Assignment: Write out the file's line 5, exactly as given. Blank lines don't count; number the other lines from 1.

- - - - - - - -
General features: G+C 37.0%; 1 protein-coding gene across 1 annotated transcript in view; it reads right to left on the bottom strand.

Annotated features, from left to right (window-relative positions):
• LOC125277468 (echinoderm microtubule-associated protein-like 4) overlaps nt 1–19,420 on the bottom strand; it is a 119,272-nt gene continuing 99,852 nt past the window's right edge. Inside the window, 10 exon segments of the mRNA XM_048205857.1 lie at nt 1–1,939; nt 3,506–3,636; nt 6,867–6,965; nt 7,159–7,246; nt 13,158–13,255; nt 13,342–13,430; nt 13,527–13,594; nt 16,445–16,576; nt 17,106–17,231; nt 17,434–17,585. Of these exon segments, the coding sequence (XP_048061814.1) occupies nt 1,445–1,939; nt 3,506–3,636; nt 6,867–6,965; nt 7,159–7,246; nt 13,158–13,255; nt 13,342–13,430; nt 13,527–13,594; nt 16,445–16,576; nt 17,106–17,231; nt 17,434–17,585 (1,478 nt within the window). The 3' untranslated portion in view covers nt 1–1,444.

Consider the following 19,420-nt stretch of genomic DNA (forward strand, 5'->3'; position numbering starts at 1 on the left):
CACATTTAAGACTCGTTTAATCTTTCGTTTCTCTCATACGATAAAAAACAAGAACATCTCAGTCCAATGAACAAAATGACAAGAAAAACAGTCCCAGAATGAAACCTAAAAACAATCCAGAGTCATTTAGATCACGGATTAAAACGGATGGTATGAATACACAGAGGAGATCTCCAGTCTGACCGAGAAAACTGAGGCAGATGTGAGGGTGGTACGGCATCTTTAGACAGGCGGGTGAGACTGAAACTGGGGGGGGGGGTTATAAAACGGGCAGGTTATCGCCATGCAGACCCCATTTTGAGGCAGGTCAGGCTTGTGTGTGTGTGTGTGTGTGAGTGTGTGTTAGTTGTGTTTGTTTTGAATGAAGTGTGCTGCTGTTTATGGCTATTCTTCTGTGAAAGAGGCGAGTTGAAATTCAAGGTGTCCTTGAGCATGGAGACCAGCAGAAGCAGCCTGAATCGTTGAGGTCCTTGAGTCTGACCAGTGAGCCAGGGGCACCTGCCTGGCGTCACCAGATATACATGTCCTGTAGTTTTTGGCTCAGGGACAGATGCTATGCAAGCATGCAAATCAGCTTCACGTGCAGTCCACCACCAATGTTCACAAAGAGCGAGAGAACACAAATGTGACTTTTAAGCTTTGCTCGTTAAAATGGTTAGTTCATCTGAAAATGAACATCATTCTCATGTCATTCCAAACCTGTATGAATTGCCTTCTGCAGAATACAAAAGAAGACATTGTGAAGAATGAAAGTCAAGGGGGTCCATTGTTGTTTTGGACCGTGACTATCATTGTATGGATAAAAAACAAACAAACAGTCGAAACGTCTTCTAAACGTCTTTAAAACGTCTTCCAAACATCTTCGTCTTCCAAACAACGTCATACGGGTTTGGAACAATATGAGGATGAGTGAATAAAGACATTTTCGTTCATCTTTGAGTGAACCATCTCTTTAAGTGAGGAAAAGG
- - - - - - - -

CACATTTAAGACTCGTTTAATCTTTCGTTTCTCTCATACGATAAAAAACAAGAACATCTCAGTCCAATGAACAAAATGACAAGAAAAACAGTCCCAGAATGAAACCTAAAAACAATCCAGAGTCATTTAGATCACGGATTAAAACGGATGGTATGAATACACAGAGGAGATCTCCAGTCTGACCGAGAAAACTGAGGCAGATGTGAGGGTGGTACGGCATCTTTAGACAGGCGGGTGAGACTGAAACTGGGGGGGGGGGTTATAAAACGGGCAGGTTATCGCCATGCAGACCCCATTTTGAGGCAGGTCAGGCTTGTGTGTGTGTGTGTGTGTGAGTGTGTGTTAGTTGTGTTTGTTTTGAATGAAGTGTGCTGCTGTTTATGGCTATTCTTCTGTGAAAGAGGCGAGTTGAAATTCAAGGTGTCCTTGAGCATGGAGACCAGCAGAAGCAGCCTGAATCGTTGAGGTCCTTGAGTCTGACCAGTGAGCCAGGGGCACCTGCCTGGCGTCACCAGATATACATGTCCTGTAGTTTTTGGCTCAGGGACAGATGCTATGCAAGCATGCAAATCAGCTTCACGTGCAGTCCACCACCAATGTTCACAAAGAGCGAGAGAACACAAATGTGACTTTTAAGCTTTGCTCGTTAAAATGGTTAGTTCATCTGAAAATGAACATCATTCTCATGTCATTCCAAACCTGTATGAATTGCCTTCTGCAGAATACAAAAGAAGACATTGTGAAGAATGAAAGTCAAGGGGGTCCATTGTTGTTTTGGACCGTGACTATCATTGTATGGATAAAAAACAAACAAACAGTCGAAACGTCTTCTAAACGTCTTTAAAACGTCTTCCAAACATCTTCGTCTTCCAAACAACGTCATACGGGTTTGGAACAATATGAGGATGAGTGAATAAAGACATTTTCGTTCATCTTTGAGTGAACCATCTCTTTAAGTGAGGAAAAGG